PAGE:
Moody is now trying to make up for lost time. He has joined the Technology Executives Networking Group, or TENG, in Derby, Conn., an invitation-only organization for unemployed senior IT leaders who are actively looking for a job. (Moody was referred to TENG by a fellow member.) In addition, Moody has pursued other networking venues, such as participating in online groups on Yahoo and contacting vendor representatives he has worked with in the past.

He's also plumbed far and deep into his work history, tracking down anyone he reported to during the past decade and a half. Somewhat to his own amazement, he's compiled an impressive list of contacts, including a current COO and CEO to whom he reported years ago. So far, while no one has had a job to offer him, at least Moody can use these revitalized contacts for references as he seeks an IT leadership position in the biotech industry.

Self-described consummate networker June Drewry claims she's never had to look for a job in her more than 25-year career. Every move she's made (to Liberty Financial, Aetna, Aon and, in August, to Chubb Corp. in Warren, N.J., where Drewry is global CIO) has been the result of someone contacting her first.

Yet Drewry notes that most of the IT professionals she encounters haven't cultivated outside contacts. That oversight has come back to haunt them, and not just in finding a job at a new company. Drewry estimates that in 90% of cases where an internal candidate is passed over for a job in favor of an external one, it's because the outsider has a more extensive network.

At Chubb, Drewry's chief responsibility is IT staff development, and she requires her staff to network by joining professional associations and attending local meetings regularly. For her own part, Drewry has been an active member in the Society for Information Management, an association for senior IT leaders that has chapters around the country. "Even if you're doing your job and aren't in dire need of a new one, you should continue to build your network of peers and colleagues," she says.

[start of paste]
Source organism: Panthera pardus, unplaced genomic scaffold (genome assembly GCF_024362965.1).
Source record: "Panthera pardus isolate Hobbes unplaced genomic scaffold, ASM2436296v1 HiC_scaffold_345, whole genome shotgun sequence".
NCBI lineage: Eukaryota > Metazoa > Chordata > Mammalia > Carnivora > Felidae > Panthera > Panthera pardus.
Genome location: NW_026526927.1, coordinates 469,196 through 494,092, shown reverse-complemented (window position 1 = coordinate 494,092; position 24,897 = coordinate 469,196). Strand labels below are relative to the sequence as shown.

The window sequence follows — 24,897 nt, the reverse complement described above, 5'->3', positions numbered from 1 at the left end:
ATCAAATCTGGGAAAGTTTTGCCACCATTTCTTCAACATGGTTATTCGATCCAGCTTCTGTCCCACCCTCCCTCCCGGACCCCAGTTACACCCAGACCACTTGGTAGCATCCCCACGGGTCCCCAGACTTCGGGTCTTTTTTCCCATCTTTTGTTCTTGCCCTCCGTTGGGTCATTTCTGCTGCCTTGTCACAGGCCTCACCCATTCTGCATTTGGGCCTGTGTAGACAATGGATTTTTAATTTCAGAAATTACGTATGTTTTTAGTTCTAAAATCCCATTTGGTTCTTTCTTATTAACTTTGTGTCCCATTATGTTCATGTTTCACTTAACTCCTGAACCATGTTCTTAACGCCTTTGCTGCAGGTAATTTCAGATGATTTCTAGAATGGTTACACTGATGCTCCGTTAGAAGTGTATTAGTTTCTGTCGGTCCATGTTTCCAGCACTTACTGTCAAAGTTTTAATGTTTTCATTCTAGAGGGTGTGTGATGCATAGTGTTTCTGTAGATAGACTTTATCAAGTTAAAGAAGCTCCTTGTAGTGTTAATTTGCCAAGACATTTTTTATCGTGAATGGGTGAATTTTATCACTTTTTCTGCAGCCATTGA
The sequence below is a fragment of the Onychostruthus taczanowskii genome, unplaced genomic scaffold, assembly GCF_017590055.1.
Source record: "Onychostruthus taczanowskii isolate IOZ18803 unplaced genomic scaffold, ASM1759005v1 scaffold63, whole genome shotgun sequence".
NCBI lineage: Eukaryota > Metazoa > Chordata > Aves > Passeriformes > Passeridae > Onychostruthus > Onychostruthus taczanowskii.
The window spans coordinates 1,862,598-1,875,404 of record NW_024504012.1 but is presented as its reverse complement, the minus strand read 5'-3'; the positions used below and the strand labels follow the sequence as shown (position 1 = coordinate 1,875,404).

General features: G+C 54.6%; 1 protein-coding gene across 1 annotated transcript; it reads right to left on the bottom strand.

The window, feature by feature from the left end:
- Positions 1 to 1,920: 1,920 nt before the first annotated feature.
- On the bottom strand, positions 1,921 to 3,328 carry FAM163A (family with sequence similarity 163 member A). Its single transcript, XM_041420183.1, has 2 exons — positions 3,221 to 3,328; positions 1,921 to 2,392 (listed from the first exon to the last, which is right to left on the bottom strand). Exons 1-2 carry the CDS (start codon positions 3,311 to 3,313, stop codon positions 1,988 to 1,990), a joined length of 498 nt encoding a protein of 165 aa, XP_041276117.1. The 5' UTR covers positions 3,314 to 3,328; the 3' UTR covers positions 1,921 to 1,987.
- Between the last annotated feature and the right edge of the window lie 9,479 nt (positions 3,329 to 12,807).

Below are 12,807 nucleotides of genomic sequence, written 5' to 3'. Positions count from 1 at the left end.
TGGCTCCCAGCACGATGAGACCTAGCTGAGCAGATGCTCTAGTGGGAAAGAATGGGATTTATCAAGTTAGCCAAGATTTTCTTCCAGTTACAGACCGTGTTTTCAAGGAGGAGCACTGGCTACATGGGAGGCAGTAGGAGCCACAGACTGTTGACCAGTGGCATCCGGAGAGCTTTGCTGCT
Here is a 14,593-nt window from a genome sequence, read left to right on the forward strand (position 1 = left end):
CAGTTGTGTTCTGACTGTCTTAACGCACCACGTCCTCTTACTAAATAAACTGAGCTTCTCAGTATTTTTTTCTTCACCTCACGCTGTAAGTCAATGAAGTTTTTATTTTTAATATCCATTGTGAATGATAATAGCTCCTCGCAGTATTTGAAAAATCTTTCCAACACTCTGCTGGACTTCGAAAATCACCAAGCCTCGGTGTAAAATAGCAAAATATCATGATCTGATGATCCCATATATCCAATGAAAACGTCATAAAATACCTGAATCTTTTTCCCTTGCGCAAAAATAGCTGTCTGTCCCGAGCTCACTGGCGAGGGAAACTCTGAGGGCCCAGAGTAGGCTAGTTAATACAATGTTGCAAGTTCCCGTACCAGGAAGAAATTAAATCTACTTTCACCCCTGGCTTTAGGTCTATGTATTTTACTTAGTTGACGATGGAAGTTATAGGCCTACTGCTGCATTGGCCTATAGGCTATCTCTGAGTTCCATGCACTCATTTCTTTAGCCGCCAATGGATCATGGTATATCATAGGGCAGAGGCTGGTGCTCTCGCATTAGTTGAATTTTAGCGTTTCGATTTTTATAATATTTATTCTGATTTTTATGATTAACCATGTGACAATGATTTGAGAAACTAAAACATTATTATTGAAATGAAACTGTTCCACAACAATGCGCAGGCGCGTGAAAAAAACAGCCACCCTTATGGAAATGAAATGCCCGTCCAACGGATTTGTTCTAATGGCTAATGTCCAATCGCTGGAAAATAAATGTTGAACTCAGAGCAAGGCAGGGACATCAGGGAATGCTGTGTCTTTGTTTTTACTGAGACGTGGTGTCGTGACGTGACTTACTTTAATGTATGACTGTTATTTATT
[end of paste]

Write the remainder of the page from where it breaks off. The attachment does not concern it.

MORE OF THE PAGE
Increasing one's personal visibility is another networking technique Drewry recommends. She encourages CIOs to write white papers, serve as a source for articles, present at conferences or participate in a panel (see "CIOs On Stage," CIO Decisions, August issue). All provide opportunities for CIOs to get their names out there, to meet peers and to expand their professional horizons, Drewry says. And as it happens, all such activities can put you in touch with people who might ultimately offer you your dream job.

Such a strategy is particularly effective for CIOs who are gainfully employed but looking for a new challenge without broadcasting that fact to their current employer. Says Heller of Z Resource Group: "If your name is out there, if you're publishing and speaking, you're going to get calls from recruiters."

And that's good news given the volatility of the CIO role. The bottom line: Today's CIO needs to manage his career differently from the past. Now he must be a free agent who's conscious of his image at large rather than a lifelong foot soldier bound to one company. And this means keeping an eye on the landscape beyond your current position. "You have to work at creating some visibility" for yourself, says Highland Partners' Schneidermeyer.

After all, you don't want to look up and find yourself out of work. Indeed, by actively managing your own career, you may discover that, like Drewry, the jobs find you.

Megan Santosus, a former senior editor at CIO Decisions, is now a features editor for Write to her at

This was last published in October 2005